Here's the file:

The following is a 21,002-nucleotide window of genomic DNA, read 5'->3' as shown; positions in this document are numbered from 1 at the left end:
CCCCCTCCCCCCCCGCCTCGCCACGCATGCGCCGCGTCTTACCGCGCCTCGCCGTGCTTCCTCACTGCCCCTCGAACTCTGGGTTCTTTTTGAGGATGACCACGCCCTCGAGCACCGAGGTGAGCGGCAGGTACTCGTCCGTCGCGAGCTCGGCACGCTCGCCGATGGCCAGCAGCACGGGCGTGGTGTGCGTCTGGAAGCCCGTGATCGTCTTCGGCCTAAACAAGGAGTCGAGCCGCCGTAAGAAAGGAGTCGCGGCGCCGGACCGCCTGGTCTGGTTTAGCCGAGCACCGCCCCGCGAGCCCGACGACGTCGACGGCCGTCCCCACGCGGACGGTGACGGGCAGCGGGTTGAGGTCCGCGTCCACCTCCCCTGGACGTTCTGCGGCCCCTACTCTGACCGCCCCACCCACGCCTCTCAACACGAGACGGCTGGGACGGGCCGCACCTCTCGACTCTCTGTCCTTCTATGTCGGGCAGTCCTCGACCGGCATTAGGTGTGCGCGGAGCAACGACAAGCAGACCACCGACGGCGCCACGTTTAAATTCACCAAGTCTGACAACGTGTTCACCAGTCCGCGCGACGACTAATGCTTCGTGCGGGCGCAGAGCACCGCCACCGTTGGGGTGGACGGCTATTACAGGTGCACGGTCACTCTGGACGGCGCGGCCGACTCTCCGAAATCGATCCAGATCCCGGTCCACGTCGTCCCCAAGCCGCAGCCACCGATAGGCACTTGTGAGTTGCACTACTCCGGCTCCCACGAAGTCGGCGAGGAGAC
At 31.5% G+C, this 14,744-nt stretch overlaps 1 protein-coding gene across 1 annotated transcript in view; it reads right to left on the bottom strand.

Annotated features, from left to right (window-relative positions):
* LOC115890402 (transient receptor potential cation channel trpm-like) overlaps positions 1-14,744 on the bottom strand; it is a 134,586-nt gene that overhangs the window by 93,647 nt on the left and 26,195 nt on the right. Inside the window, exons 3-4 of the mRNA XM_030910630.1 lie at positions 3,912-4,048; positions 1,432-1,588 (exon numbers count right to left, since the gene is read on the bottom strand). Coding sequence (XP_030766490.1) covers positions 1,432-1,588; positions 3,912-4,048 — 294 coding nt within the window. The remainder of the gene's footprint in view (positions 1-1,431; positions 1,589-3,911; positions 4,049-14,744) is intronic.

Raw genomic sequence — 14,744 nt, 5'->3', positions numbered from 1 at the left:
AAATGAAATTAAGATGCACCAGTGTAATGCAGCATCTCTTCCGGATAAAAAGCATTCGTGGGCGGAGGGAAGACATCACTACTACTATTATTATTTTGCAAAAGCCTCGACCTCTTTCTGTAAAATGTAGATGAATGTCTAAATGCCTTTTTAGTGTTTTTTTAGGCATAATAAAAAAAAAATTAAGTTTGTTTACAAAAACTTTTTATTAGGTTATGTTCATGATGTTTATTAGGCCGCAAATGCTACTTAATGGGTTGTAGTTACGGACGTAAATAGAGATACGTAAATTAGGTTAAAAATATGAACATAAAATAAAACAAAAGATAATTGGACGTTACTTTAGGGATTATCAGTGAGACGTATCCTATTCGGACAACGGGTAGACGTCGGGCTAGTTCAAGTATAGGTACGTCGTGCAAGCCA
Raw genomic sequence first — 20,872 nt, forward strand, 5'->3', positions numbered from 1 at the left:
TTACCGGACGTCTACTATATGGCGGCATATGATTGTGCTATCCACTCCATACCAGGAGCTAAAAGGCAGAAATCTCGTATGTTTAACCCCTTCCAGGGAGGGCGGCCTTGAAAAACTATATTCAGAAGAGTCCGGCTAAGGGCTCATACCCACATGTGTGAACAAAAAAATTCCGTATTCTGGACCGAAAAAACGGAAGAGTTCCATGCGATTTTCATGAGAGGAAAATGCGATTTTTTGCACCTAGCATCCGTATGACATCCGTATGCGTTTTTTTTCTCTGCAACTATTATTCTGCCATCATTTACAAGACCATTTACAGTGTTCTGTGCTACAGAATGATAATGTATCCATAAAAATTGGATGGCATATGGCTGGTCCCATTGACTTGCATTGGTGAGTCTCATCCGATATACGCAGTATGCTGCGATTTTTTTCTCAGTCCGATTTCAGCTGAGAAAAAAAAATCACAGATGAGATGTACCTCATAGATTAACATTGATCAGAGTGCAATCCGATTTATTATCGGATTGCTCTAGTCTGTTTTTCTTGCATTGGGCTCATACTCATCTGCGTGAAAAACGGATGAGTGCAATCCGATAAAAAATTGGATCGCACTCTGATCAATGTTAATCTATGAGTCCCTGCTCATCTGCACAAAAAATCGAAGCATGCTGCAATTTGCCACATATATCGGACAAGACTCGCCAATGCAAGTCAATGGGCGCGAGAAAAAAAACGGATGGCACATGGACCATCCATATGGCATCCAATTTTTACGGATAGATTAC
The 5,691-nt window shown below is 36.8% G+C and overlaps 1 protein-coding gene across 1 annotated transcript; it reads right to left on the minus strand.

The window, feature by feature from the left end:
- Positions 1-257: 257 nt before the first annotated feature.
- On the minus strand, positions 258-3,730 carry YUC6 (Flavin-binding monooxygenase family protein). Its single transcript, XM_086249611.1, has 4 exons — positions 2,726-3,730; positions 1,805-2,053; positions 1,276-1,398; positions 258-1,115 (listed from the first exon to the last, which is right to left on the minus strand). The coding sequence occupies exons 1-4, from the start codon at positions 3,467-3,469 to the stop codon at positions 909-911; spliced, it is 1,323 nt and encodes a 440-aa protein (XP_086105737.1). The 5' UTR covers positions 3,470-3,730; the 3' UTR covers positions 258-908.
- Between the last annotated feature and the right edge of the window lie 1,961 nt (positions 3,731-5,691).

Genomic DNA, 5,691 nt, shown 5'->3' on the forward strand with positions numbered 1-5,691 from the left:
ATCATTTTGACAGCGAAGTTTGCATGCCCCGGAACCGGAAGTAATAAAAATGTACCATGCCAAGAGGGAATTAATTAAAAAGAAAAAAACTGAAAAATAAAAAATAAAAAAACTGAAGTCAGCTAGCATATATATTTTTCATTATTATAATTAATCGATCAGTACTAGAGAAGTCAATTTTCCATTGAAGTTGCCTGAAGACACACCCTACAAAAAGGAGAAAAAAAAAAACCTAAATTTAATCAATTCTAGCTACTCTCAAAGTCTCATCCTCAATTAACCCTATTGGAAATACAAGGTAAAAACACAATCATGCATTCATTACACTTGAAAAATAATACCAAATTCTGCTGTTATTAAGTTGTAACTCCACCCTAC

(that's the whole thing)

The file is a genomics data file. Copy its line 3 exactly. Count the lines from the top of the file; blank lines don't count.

At 31.5% G+C, this 14,744-nt stretch overlaps 1 protein-coding gene across 1 annotated transcript in view; it reads right to left on the bottom strand.